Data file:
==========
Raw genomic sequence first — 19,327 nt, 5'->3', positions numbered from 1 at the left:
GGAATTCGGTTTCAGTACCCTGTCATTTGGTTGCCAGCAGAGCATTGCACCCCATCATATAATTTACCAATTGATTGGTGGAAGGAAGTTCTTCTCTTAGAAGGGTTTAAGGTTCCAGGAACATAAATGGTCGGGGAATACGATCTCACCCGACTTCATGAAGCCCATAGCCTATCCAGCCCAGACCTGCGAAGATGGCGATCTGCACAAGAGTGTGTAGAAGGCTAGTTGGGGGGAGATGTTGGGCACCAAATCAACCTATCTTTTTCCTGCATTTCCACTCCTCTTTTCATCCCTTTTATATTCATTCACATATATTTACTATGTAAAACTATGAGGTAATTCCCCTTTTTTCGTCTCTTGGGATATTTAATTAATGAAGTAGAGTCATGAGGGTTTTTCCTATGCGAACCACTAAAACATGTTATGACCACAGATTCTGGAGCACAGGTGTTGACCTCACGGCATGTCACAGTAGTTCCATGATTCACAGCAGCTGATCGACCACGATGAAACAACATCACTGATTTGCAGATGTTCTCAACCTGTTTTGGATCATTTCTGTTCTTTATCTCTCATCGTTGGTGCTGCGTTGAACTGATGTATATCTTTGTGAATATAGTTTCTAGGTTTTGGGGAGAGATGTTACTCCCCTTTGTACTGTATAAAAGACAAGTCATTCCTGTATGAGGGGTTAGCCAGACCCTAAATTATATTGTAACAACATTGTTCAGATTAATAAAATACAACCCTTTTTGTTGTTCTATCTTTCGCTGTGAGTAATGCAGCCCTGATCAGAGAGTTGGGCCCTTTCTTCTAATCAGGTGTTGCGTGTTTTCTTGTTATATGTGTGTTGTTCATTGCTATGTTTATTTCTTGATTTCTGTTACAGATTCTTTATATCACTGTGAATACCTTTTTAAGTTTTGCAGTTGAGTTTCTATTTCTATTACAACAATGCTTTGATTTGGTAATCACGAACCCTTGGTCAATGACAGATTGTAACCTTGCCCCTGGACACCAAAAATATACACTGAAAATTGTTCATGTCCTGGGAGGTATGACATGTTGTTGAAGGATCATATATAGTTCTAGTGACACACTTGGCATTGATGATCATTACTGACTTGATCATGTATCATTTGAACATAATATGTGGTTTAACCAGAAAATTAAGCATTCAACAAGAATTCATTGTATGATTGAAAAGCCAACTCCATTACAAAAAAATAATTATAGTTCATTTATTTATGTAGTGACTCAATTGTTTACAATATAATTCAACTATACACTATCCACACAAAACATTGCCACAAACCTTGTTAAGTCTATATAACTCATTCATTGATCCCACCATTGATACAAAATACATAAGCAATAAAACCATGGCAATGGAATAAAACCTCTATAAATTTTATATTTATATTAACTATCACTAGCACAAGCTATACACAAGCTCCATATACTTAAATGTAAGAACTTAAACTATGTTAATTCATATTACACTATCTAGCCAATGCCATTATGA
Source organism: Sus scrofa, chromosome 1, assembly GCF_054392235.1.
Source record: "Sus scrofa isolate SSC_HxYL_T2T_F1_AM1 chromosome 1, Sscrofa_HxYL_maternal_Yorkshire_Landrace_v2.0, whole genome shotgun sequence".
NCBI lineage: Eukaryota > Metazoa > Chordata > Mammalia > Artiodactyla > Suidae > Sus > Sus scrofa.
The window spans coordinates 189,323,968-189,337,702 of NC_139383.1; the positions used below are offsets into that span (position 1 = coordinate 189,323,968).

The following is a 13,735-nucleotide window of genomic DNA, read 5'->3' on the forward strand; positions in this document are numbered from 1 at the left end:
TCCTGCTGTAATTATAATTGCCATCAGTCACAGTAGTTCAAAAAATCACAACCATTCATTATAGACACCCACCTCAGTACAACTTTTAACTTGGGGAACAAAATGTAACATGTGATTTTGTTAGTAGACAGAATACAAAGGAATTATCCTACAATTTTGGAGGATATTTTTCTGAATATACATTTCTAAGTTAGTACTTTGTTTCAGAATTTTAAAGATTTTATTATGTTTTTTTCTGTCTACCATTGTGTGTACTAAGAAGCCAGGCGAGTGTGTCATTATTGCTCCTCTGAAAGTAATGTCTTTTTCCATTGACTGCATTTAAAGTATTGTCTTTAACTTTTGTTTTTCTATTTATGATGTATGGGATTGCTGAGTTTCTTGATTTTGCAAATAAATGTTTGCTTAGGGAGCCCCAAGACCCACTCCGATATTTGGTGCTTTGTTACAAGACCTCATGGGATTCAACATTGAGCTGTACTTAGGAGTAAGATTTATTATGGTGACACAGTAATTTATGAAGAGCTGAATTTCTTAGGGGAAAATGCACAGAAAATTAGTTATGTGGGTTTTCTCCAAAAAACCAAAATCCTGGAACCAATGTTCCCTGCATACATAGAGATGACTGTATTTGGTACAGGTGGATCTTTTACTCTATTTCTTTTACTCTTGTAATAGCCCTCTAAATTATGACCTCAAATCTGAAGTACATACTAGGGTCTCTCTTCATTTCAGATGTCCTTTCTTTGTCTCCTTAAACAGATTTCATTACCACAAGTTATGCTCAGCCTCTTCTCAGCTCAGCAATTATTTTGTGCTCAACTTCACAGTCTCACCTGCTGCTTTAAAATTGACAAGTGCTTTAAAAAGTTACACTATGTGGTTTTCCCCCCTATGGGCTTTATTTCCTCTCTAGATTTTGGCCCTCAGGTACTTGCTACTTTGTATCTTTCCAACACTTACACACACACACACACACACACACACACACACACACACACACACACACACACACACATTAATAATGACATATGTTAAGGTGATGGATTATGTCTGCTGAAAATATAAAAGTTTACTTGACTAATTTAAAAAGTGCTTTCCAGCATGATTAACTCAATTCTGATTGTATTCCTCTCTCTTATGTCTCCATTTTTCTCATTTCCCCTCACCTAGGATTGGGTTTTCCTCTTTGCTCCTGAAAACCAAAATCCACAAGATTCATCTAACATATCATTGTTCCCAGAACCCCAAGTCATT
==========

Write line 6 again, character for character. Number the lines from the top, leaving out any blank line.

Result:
The window spans coordinates 189,323,968-189,337,702 of NC_139383.1; the positions used below are offsets into that span (position 1 = coordinate 189,323,968).